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Attakullakulla (1700x12–c. 1780), leader of the Cherokee Indians, was born in the Overhill Cherokee country (present-day eastern Tennessee). His parentage is uncertain. He was known among the British colonists as the Little Carpenter because he built a strong relationship with the British. ...

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Big Bear [Mistahimaskwa] (c. 1825–1888), leader of the Plains Cree, was born north of Fort Carlton in Ruperts Land, Northwest Territories, the son of Black Powder (d. c.1864), a minor chief. His parents were of Plains Cree and Saulteaux background. Big Bear...

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Blackfish [Cottawamago, Mkahdaywaymayqua] (1729?–1779), leader of the Shawnee Indians, was born probably about 1729 in the Shawnee territory in the Ohio River valley. Of unknown parentage, Blackfish, or Cottawamago or Mkahdaywaymayqua, appears in the historical record in 1777 as the war chief of the ...

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Joseph Brant (1743–1807) by Gilbert Stuart, 1786 [detail] Collection of the Duke of Northumberland. Photograph: Photographic Survey, Courtauld Institute of Art, London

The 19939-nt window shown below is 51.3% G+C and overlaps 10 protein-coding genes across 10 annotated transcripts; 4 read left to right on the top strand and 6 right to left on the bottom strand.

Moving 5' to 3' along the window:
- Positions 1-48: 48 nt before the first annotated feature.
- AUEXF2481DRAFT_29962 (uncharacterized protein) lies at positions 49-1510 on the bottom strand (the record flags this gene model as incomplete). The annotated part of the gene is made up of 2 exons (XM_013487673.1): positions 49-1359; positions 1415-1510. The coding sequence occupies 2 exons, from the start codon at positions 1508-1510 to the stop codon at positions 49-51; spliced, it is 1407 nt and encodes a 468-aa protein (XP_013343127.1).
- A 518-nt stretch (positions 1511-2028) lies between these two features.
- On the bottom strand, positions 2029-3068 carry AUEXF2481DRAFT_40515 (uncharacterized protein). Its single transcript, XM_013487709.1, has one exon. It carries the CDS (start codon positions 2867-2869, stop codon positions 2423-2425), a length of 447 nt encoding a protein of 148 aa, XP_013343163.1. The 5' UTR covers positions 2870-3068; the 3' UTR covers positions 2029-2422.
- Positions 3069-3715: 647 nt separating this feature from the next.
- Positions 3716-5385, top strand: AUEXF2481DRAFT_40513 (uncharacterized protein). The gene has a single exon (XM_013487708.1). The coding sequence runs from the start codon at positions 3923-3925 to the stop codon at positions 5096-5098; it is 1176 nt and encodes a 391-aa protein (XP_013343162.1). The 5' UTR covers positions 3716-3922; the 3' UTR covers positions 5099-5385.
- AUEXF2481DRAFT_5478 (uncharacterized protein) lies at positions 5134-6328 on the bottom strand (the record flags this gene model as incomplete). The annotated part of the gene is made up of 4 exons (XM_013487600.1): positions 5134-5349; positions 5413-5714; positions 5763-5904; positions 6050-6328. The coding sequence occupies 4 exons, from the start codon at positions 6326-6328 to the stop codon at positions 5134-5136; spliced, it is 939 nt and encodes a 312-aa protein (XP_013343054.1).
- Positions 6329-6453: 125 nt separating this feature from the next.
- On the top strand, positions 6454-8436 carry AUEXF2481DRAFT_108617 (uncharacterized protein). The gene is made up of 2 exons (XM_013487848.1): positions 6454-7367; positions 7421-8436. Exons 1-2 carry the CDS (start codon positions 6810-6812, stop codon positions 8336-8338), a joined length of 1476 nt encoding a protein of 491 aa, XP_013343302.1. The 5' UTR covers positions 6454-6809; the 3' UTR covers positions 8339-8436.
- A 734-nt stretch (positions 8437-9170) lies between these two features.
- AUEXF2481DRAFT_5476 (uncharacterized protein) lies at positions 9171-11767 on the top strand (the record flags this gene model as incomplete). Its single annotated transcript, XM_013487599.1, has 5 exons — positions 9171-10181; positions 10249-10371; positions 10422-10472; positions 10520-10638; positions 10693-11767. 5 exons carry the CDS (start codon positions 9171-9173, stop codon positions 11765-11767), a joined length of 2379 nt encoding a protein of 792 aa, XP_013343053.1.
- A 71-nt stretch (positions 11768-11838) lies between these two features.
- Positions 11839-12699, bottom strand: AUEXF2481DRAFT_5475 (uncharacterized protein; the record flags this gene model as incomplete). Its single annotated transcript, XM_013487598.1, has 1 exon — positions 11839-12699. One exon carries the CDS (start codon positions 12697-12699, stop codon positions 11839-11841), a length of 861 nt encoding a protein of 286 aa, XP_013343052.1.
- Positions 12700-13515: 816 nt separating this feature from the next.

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Brant, Joseph [Thayendanegea] (1743–1807), leader of the Mohawk Indians, was born in 1743, probably in March, in or near Cuyahoga (near present-day Akron, Ohio). His parents, Peter Tehowaghwengaraghkwin and Margaret (fl. 1735–1780), were ordinary Mohawks with limited links to the tribe's leading families....

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Brant, Molly [Konwatsi tsiaienni, Degonwadonti] (c. 1736–1796), leader of the Mohawk Indians, was born a Mohawk, one of the six native North American nations which comprised the Iroquois confederacy and whose homeland was in present-day New York state. Brant may have been born at ...